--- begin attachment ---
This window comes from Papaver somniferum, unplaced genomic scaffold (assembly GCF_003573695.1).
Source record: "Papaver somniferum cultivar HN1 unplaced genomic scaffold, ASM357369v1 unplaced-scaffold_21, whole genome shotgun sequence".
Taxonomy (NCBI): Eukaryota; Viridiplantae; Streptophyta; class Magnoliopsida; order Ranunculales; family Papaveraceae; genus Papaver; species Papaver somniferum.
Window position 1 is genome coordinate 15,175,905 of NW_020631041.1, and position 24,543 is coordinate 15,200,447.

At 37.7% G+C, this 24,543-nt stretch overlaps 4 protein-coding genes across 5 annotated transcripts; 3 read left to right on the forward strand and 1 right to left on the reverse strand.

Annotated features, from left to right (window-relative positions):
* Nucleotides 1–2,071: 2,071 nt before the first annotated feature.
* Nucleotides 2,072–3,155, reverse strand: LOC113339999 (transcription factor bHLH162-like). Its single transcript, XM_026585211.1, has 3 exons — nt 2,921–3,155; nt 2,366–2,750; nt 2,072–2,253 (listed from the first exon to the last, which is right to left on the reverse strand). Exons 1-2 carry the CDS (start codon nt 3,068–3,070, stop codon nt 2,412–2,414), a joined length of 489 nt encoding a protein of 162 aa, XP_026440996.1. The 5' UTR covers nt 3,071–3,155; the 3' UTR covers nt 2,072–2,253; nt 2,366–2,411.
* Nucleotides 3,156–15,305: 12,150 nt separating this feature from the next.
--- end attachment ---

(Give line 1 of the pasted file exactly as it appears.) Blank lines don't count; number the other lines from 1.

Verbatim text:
This window comes from Papaver somniferum, unplaced genomic scaffold (assembly GCF_003573695.1).